In addition to the financial cost to individuals of passing up job opportunities due to prejudice or bias, employers who do nothing will have a smaller talent pool, and unequal advancement opportunities mean that people's skills will be underutilised.

One of the most comprehensive studies on racial equality in the UK, the Race Inclusion Reports, was just released by the CIPD. The reports demonstrate the need for increased employee involvement in discussions about racial equality, improved data collection, and equitable and open career advancement opportunities.

While there has been some shift in board composition, it has not been to the extent or at the pace required. It is important to build on the success of campaigns that have increased female representation at the top of organisations to make significant strides with ethnic diversity.

Actions for Government

  • Establish mandatory reporting on ethnicity pay using the same quartiles as the gender pay gap for large companies with more than 250 employees. The average hourly earnings of employees from ethnic minorities should be compared to those of white employees in a single pay gap figure.

  • As part of ethnicity pay reporting, mandate that organisations create a narrative and action plan based on government guidance. Subsequent reports should include updates on the action plan's implementation in order to promote real change in the hiring, supervision, training, and advancement of workers of all ethnicities.

  • Identify a timeframe for reviewing the effects of ethnicity pay reporting, and ask employers if it would be appropriate to provide more specific information based on standardised categories of ethnicity.

  • Encourage and support improved human resource management. According to CIPD research, poor people management practises exist across all racial and ethnic groups.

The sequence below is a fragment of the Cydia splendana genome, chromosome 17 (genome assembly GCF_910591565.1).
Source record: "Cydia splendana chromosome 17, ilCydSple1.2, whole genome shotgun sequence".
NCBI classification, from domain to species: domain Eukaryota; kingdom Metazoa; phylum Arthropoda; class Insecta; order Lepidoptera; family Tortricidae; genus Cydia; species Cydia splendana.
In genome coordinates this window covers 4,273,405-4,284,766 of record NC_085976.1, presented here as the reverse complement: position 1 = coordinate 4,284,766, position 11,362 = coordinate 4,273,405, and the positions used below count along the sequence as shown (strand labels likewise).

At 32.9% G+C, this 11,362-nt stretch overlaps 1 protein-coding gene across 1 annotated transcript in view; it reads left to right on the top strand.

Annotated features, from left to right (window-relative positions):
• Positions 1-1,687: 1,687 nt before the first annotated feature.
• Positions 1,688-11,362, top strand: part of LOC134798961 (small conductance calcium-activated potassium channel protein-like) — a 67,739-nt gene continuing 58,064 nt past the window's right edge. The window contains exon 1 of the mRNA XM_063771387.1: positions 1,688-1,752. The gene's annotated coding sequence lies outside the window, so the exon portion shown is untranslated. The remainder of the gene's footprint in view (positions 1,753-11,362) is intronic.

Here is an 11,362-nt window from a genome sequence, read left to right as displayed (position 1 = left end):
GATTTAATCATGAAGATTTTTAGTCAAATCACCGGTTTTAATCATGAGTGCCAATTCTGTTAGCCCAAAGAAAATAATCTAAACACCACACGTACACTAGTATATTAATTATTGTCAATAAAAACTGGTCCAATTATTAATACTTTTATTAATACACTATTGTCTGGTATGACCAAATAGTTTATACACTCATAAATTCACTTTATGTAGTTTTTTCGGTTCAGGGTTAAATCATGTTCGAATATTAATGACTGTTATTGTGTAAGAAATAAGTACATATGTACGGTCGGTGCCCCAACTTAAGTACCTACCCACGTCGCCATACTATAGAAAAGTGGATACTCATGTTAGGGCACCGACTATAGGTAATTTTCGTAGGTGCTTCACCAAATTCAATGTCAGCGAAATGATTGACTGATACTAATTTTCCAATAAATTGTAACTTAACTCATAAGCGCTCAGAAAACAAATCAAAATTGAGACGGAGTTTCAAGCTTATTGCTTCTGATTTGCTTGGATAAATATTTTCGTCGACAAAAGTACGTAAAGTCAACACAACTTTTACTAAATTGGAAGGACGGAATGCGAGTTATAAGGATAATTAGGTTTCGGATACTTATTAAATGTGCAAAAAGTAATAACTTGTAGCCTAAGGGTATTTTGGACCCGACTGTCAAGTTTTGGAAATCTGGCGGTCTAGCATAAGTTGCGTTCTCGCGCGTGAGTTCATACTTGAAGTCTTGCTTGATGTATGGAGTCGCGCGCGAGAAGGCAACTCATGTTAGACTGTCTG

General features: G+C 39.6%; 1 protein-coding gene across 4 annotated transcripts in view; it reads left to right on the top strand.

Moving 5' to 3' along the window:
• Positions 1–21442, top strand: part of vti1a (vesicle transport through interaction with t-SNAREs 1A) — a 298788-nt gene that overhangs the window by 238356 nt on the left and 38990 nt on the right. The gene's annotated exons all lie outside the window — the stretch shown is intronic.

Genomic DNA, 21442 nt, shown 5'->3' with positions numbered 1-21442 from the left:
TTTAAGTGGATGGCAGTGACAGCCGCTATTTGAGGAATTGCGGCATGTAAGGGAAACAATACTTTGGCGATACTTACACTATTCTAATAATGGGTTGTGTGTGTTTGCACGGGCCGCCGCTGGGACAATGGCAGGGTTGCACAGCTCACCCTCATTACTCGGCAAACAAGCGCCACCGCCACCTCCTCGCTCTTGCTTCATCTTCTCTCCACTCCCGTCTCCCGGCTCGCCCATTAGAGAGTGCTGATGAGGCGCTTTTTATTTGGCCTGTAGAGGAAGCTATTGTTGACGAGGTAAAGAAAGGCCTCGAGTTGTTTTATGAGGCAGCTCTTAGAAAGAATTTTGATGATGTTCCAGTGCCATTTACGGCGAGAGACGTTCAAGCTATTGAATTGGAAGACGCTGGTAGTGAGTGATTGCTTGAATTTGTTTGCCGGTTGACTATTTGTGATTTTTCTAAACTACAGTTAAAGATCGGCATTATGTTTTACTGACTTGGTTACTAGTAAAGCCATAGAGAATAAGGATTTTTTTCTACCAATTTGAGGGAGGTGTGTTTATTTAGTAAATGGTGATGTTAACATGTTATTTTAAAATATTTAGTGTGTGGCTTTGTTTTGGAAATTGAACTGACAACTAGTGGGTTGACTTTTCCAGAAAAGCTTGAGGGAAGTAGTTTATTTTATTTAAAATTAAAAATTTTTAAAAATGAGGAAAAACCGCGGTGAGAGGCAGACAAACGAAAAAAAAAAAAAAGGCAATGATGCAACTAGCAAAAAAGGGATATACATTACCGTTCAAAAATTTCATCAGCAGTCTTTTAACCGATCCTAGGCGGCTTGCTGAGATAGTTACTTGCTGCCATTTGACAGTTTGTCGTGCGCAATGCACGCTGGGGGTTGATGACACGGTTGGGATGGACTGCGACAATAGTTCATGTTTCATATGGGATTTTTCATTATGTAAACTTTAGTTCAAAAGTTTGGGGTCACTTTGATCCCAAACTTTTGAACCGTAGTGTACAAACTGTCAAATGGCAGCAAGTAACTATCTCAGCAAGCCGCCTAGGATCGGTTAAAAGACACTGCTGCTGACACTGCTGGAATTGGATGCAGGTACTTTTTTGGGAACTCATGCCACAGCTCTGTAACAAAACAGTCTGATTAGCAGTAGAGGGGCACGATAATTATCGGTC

• Develop guidance for employer action. There is a clear need for practical guidance and case study examples to kick-start and maintain the actions called for in the McGregor-Smith Review, as well as developing better quality workforce data.

Recommendations for employers

  • Develop the business case for increasing diversity and inclusion by creating a workforce that is more representative of the organization's clientele and the larger society in order to attract a wider, more diverse talent pool, boost innovation, and improve customer service.

  • Using HR data, determine the extent of ethnic diversity, and then use this benchmark to investigate any structural and cultural impediments that are preserving workplace disparities.

  • Review hiring procedures to get rid of prejudice and discrimination. This may include the methods and locations used by employers to hire new employees, the inclusiveness of the images and language used in recruitment materials, the techniques used during line manager interviews, and the methods used by recruiters working on behalf of employers.

  • Reexamine hiring procedures to preserve diversity. Address obstacles to career advancement and "cliff edges" where employees leave. Additionally, take into account intersectionalities, such as the combined impact of race and gender, and look at development from various perspectives.

  • Build an inclusive culture. Explore whether policies and practices are underpinned by principles that actively celebrate and encourage difference. Identify whether there are mechanisms in place to enable employees to voice issues about inequality and need for change. Take steps to understand how inclusive the workplace currently is, and what could be done to improve inclusivity.